Skip to content
Bikes Condor Brompton Help Components Bike Parts Contact Points Wheels, Rims & Hubs Tyres and Tubes Brompton Components Accessories Cycling Essentials Lights Luggage & Bike-Packing Bags Nutrition Lifestyle Bike Maintenance Tech & Electronics Clothing Men's Clothing Women's Clothing Clothing Accessories In Store Our Services Visit Us

The Northern Classics Guide, Part 2: into the Ardennes

Five down, three to go in the 2021 Northern Classics calendar. It hasn't been plain sailing for the favourites who were caught out and marked out by other teams. Wout Van Aert claimed victory at Ghent Wevelgem, but it was Kasper Asgreen who won E3 and then the Tour of Flanders, stopping Matthieu Van der Poel from stamping his mark on the cobbles.

Riders on the cobbles

Paris-Roubaix has been postponed until October. The next stop for the pro caravan is the Ardennes of Belgian Wallonia and Dutch Limburg, and a set of three races, which provide an opportunity for the pure climbers to take victory. Here's everything you need to know about Amstel Gold, Flèche-Walloonne and Leige-Bastogne-Leige.

Mathieu Van der Poel at the Tour of Flanders

Mur de Huy

Amstel Gold

Beer and sunshine in Valkenberg. A relatively new race for the classics. First run in 1966, the 267km route is made up of three large laps. In non-pandemic times, spectators get a few chances to see the riders pass through. The finish begins with an ascent of the Cauberg before turning off onto twisty lanes and an ascent of Bemelerberg, a few more twisty lanes, then a 900m charge for the line.

Who does it suit?

Everyone! Amstel Gold was so important to emerging top talent, Matthiew Van der Poel, that he bucked a rare invite from the 2019 Paris-Roubaix to focus on the Amstel Gold. Winners have included everyone from grand tour contenders and climbers to traditional classics men. Kasper Asgreen, after his performance in E3 and tour of Flanders, is the man to beat. Mathieu Van der Poel will not want to disappoint on Dutch soil.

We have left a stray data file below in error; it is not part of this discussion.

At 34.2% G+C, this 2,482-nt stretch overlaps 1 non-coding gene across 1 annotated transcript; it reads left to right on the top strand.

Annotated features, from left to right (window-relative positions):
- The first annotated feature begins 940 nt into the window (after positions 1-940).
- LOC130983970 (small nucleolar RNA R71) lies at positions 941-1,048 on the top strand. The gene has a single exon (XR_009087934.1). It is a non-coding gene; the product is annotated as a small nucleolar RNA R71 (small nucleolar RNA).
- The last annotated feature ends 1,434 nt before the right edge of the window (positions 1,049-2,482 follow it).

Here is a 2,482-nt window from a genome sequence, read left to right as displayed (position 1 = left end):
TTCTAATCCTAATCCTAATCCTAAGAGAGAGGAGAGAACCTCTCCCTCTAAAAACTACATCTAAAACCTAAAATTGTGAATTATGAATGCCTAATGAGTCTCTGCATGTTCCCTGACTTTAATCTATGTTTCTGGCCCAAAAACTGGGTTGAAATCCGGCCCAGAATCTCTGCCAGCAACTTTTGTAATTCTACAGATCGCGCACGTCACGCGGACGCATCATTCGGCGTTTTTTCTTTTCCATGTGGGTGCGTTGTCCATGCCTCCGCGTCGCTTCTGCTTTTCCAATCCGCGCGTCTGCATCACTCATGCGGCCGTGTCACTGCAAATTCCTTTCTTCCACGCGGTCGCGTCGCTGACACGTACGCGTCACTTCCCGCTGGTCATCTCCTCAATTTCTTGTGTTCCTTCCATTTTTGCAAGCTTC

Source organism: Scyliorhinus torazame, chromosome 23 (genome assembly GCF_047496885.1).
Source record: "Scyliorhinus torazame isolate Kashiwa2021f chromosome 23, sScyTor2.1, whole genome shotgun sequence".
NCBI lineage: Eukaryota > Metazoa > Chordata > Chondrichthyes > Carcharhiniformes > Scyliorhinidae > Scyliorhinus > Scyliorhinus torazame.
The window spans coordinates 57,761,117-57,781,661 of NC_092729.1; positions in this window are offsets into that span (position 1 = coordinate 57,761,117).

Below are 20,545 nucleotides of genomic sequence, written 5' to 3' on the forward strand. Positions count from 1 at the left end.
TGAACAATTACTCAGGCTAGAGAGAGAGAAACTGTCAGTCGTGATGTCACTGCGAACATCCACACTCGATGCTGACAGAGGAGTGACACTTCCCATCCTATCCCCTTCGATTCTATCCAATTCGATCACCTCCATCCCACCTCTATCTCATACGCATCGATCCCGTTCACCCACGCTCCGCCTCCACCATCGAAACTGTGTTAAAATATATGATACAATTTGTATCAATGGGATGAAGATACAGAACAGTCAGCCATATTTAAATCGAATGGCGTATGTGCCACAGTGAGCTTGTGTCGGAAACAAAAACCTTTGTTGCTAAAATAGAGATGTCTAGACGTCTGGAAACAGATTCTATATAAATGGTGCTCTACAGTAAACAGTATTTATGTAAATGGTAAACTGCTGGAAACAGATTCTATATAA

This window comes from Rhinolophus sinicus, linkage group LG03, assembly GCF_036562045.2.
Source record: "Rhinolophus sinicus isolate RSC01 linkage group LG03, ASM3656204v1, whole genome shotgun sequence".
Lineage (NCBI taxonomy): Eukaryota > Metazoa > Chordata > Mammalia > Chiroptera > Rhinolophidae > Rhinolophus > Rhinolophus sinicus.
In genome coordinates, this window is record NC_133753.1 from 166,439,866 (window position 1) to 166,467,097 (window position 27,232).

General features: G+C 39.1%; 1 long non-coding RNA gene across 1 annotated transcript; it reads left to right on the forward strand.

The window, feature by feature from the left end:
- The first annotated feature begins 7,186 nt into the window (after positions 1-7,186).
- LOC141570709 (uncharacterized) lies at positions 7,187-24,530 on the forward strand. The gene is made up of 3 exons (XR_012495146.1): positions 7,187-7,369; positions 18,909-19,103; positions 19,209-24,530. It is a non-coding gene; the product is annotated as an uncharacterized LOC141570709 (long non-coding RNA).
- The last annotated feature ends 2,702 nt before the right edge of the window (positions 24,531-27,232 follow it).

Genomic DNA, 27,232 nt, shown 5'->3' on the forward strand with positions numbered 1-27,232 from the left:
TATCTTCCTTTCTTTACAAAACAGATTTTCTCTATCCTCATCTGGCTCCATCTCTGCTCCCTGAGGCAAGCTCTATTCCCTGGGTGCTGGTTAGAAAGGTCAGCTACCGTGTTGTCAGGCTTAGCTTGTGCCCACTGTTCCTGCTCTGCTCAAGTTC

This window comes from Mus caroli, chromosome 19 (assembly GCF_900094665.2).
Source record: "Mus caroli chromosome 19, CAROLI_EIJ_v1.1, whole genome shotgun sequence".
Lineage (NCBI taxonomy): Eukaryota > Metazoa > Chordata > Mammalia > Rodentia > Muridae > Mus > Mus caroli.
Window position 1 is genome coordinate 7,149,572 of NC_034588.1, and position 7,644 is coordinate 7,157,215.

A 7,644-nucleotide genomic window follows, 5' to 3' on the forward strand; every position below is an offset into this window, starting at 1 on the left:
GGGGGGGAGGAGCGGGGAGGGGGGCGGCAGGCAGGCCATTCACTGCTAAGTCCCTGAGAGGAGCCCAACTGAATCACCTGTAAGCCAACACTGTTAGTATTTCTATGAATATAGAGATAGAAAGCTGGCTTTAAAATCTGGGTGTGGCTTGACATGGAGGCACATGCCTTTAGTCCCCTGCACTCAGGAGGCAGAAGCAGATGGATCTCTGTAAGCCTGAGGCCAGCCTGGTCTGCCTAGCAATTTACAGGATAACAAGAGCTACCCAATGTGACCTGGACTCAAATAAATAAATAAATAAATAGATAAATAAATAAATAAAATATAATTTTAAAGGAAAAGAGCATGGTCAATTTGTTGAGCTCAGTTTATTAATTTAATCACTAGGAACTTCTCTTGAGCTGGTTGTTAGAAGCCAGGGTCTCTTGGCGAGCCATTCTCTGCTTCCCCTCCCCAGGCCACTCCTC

A mid-week climb fest and then a mighty big sprint up the Mur de Huy, otherwise known as The Wall.

The route takes in the Mur de Huy three times (at 60km to go, 29km, and the finish). The second time up is critical. Watch the faces of the riders. Those starting to tire will show it here.

The route hits the Cote de Cherave at 5.5km to go. It's a steep, stingy little road climb, with most sections at 10%.

Who does it suit?

There hasn't been a lone breakaway win for over a decade. Expect a bunch sprint filled with climbers, slow motion sprinting to the line. The team with the most firepower is the Belgian team of Deceuninck-Quickstep. They have Julian Alaphilippe and raft of deputies to look after him, as well as on-form Kasper Asgreen. Tour winner, Tadej Pogacar, is powerful on short ascents and so is Bora Hansgrole's Max Schachmann.

Liege-Bastogne-Liege finish line


La Doyenne, the final classic of the calendar. The route was changed in 2019 and no longer finishes with a climb in Ans. Instead, there is a flat sprint into Liege. The race is the hilliest of the Ardenne trio, racking up over 4,500 metres of climbing. In the final 50km there is the 1.6km long, 8.1% average Côte de Desnié, slotted in ahead of the famous Côte de la Redoute.

Who does it suit?

La Redoute is an awkward climb because the gradient changes so frequently. Local favourite, Phil Gilbert, hasn't been seen so much this season, but expect to see the road painted with his name nevertheless. Primož Roglič was on flying form in Paris-Nice. Max Schachmann finished in the top five of the Ardennes classics in 2019. Gold helmet-wearing Greg Van Avermaet has made the top five in several classics races this season. Our fingers are crossed that former Saturday boy, Tao Geoghegan Hart, lines up to race, too.

Previous Post
Northern Classics Lingo: 10 phrases and words you'll hear at Belgian's top races
Next Post
Three reasons why the Wahoo Rival Multisport Watch is perfect for cyclists